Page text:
Hector wrote: Fri Jun 05, 2020 11:19 pm I don’t like to loose see my bond fund going down as well and I prefer individual treasurys in accounts I can. By holding treasurys, I don’t loose in nominal terms at least. Plus treasurys go up when stock goes down.
Hi Hector,

Treasuries are not negatively correlated to equities. Rather they have very low to virtually no correlation, depending on their term. Setting aside the effect of duration, the longer the maturity of a Treasury, the greater its sensitivity to price increases, and therefore the greater its price volatility.
From what I have experienced, treasurys go up when stock goes down.
About price volatility, if I buy at 0.4% 5 year note today, I will sell it when 1 year maturity is remaining and if 1 year is yielding less than 0.4%. If not, I will hold till maturity.
I will also sell it if stock goes down, where it is very likely that all the 5 year notes that I have been buying regularly, few of them would have gone up in value or have not gown down in value. I will sell those. So price volatility in negative direction is not something that I would experience in most cases. Granted market value of my notes will volatile on regular basis. But my concern is when I am going to sell them.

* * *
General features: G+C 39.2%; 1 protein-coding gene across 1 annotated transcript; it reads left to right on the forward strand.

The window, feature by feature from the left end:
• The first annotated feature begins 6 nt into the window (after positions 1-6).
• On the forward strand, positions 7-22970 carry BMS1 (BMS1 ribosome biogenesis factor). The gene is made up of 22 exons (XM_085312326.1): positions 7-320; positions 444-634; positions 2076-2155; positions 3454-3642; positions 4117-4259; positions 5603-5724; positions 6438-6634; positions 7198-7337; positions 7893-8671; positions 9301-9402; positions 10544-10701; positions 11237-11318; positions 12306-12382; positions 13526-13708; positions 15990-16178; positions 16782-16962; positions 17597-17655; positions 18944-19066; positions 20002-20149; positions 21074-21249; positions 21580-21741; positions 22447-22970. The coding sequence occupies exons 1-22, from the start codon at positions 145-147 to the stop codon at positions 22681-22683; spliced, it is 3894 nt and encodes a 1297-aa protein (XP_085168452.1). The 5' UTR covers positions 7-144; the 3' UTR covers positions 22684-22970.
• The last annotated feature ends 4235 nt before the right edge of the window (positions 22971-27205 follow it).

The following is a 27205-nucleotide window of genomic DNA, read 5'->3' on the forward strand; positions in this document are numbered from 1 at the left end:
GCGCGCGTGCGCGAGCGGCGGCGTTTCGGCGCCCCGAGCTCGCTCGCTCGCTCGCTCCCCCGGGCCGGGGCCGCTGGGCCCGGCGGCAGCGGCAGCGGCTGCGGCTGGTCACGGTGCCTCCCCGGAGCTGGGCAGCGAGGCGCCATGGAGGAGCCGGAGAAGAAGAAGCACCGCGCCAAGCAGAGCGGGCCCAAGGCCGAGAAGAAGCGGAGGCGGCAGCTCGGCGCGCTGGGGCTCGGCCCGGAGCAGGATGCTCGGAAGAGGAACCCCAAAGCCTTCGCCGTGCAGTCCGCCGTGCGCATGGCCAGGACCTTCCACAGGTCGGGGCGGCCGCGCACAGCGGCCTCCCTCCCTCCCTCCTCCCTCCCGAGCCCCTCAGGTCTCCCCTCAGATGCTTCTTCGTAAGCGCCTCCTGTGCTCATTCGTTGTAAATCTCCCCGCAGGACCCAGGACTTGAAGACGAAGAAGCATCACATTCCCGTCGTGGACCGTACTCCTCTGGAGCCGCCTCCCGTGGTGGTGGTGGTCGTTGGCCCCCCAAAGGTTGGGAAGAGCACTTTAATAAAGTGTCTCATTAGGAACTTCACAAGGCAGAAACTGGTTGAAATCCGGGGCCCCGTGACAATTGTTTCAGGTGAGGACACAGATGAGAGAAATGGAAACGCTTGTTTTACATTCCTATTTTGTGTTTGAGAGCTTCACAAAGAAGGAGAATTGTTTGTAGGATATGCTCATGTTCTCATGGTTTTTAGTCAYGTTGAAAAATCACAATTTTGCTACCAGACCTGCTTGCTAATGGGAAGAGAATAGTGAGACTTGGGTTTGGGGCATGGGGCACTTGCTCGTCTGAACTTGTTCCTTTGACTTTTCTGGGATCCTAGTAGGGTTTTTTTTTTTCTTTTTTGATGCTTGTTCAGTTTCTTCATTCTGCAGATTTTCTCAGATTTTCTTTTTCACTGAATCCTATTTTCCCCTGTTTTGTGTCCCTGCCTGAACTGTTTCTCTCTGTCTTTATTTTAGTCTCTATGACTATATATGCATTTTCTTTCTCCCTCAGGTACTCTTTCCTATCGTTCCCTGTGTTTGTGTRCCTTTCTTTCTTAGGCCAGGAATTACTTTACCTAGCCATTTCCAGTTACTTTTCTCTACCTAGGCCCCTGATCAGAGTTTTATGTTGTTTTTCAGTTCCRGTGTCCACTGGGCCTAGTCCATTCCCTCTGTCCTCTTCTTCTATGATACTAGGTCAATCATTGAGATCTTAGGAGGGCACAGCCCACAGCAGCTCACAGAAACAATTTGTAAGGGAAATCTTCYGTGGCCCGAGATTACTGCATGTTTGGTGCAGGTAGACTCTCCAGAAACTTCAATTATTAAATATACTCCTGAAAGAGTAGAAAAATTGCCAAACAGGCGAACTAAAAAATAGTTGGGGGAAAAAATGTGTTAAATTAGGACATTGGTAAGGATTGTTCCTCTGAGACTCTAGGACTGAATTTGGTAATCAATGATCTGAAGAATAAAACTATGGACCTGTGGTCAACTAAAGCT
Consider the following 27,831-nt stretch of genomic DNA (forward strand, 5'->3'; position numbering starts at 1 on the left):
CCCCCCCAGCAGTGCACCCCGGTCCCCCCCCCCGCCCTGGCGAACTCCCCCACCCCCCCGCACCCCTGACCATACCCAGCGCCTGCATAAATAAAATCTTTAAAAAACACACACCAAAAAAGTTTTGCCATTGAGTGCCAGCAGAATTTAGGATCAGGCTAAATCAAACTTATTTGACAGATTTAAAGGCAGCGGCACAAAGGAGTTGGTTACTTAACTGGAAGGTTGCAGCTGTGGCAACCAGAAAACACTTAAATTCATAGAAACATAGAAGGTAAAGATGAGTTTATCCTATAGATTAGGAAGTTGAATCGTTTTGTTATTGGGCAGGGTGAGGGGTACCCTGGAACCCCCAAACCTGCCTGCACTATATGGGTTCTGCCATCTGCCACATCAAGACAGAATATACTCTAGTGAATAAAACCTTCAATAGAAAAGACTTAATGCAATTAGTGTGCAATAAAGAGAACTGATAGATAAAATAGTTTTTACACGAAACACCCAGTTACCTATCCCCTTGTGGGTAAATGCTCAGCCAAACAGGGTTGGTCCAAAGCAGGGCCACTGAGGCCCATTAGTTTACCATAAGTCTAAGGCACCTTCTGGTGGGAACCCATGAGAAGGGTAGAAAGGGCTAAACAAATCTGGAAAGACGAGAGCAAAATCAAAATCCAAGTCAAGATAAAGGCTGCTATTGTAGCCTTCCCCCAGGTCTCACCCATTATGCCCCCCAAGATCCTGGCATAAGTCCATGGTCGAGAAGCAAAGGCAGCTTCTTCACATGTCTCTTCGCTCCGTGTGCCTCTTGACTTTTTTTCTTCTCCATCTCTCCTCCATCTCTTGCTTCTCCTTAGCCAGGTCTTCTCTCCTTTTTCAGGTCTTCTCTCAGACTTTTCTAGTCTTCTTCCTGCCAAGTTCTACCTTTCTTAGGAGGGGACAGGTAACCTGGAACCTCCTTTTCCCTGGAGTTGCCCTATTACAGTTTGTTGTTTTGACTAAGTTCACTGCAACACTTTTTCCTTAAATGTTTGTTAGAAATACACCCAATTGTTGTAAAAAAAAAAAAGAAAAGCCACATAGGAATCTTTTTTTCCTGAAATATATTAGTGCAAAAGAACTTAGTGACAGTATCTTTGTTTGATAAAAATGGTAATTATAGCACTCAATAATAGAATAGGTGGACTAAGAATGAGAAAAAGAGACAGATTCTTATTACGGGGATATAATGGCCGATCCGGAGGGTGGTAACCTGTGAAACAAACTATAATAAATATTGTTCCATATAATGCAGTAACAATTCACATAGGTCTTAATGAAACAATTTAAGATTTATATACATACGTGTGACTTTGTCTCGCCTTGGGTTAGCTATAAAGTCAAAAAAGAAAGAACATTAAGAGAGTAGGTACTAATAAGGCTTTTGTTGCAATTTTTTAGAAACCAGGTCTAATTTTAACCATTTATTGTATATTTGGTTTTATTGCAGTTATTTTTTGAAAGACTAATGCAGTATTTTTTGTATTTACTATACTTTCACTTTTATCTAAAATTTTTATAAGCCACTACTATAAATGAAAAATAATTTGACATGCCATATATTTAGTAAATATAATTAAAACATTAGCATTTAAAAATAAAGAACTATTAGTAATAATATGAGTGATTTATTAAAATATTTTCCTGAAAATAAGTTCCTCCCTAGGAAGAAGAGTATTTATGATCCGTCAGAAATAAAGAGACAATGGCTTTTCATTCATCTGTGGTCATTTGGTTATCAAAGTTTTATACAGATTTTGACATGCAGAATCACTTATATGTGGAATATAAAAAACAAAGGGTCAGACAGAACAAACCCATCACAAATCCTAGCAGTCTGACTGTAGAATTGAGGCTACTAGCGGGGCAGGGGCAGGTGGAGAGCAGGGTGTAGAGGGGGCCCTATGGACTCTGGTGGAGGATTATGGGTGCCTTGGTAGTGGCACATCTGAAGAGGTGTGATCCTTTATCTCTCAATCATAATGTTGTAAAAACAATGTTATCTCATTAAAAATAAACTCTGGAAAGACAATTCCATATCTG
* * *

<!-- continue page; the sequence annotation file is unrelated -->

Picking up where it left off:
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Re: Bonds in a portfolio

Post by Call_Me_Op »

diyinvestor wrote: Fri Jun 05, 2020 10:28 pm Since bond funds can decrease in value, and are not risk free, why not use cash as the safe and stabilizing part of a portfolio?
If you buy the right bonds, any decrease in value is small and always temporary - and expected returns are higher than cash over a time period of a few years. In addition, high-quality bonds tend to be negatively correlated to stocks in time of stock market stress - an added bonus.
Best regards, -Op | | "In the middle of difficulty lies opportunity." Einstein